While the country has strong laws to protect children, it frequently had serious problems with enforcement. Media reported on the sex trafficking of minor girls in the illicit gold mining sites of the remote Amazonian Madre de Dios region. In 2018 a local NGO estimated there were approximately 400 brothels in the Madre de Dios mining region, with hundreds of minor girls living in debt bondage and subjected to sex trafficking. In February the PNP and the armed forces launched an enforcement campaign in Madre de Dios to eliminate illegal gold mining and its related crimes, including human trafficking.
The minimum age for consensual sex is 14. A conviction for rape of a child younger than 14 carries penalties ranging from 25 years to life in prison. The law also prohibits adults from using deceit, abuse of power, or taking advantage of a child in a vulnerable situation to have sex with a person younger than 18.
International Child Abductions: The country is a party to the 1980 Hague Convention on the Civil Aspects of International Child Abduction. See the Department of State’s Annual Report on International Parental Child Abduction at https://travel.state.gov/content/travel/en/International-Parental-Child-Abduction/for-providers/legal-reports-and-data/reported-cases.html.
Estimates of the Jewish population ranged from 3,000 to 4,000 persons. Jewish community leaders said some individuals continued to engage occasionally in anti-Semitic conspiracy theories on social media. They said the government and both private and government-run media generally did not engage in this activity. In January, Junin Governor Vladimir Cerron tweeted, “If the Left coordinates its unity well, it will successfully face the Jewish-Peruvian powers in the next general elections.” In February, two months before dying by suicide to avoid arrest for a corruption investigation, former president Alan Garcia said a journalist who accused him of stopping the fight against corruption had “brought the Jewish mafia of (Josef) Maiman” to Peru. (Josef Maiman is an Israeli-Peruvian real estate developer implicated in corruption charges.) Some political leaders and media reports criticized the remarks by Cerron and Garcia.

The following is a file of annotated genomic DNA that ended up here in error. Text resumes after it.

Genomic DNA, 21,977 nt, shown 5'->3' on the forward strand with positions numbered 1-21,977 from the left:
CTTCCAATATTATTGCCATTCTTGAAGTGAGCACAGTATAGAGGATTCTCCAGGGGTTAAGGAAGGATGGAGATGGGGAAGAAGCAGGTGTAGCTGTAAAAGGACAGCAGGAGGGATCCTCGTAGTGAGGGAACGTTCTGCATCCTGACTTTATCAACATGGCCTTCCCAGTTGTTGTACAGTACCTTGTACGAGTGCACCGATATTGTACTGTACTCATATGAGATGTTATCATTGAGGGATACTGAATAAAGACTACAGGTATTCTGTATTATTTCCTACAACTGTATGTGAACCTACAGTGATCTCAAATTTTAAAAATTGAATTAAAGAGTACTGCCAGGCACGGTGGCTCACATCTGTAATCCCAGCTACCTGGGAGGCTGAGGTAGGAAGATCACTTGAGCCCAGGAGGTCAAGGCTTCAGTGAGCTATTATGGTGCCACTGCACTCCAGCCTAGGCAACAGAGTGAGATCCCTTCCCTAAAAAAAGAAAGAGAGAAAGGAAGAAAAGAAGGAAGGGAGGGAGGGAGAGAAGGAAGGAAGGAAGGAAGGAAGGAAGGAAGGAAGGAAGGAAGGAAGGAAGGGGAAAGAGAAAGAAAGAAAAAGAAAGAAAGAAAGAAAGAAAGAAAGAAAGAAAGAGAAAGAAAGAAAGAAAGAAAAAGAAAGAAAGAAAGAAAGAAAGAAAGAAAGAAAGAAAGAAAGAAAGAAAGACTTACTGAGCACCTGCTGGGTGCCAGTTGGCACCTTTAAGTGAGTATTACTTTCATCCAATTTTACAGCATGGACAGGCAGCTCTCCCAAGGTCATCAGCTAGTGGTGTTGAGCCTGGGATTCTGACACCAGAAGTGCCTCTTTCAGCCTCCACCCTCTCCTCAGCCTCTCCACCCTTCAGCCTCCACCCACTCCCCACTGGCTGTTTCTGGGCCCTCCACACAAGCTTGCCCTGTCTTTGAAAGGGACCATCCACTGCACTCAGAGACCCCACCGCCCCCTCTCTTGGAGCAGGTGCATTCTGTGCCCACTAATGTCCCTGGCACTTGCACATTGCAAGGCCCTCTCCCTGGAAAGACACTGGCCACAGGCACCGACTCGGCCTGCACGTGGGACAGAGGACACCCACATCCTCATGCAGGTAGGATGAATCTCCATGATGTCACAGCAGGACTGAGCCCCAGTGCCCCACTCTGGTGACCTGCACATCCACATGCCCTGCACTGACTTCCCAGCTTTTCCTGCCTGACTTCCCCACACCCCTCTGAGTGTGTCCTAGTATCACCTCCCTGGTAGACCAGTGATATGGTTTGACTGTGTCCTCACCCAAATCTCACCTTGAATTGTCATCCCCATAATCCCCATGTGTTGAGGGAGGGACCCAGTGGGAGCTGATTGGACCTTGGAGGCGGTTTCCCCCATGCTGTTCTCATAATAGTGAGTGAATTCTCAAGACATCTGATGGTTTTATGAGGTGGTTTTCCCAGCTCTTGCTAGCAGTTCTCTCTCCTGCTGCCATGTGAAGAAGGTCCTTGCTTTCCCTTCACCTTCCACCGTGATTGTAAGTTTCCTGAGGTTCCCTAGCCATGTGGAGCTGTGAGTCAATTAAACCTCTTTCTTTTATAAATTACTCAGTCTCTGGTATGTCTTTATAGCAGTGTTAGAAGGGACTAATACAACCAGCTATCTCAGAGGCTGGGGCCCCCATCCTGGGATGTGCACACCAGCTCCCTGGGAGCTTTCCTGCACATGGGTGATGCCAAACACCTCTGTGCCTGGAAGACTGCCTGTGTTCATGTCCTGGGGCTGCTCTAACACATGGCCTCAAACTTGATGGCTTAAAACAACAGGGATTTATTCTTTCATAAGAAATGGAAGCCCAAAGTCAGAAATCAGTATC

See the Department of State’s Trafficking in Persons Report at https://www.state.gov/trafficking-in-persons-report.
The law prohibits discrimination against persons with disabilities, defined as an individual who has a physical, sensory, or mental impairment that limits one or more major life activities. The law establishes infractions and punishments for noncompliance. The law also provides for the protection, care, rehabilitation, security, and social inclusion of persons with disabilities. It mandates that public spaces be free of barriers and be accessible to persons with disabilities. It provides for the appointment of a disability rights specialist in the Ombudsman’s Office. The law mandates the government make its internet sites accessible for persons with disabilities. It requires the inclusion of sign language or subtitles in all educational and cultural programs on public television and in media available in public libraries. The government generally did not effectively enforce these laws.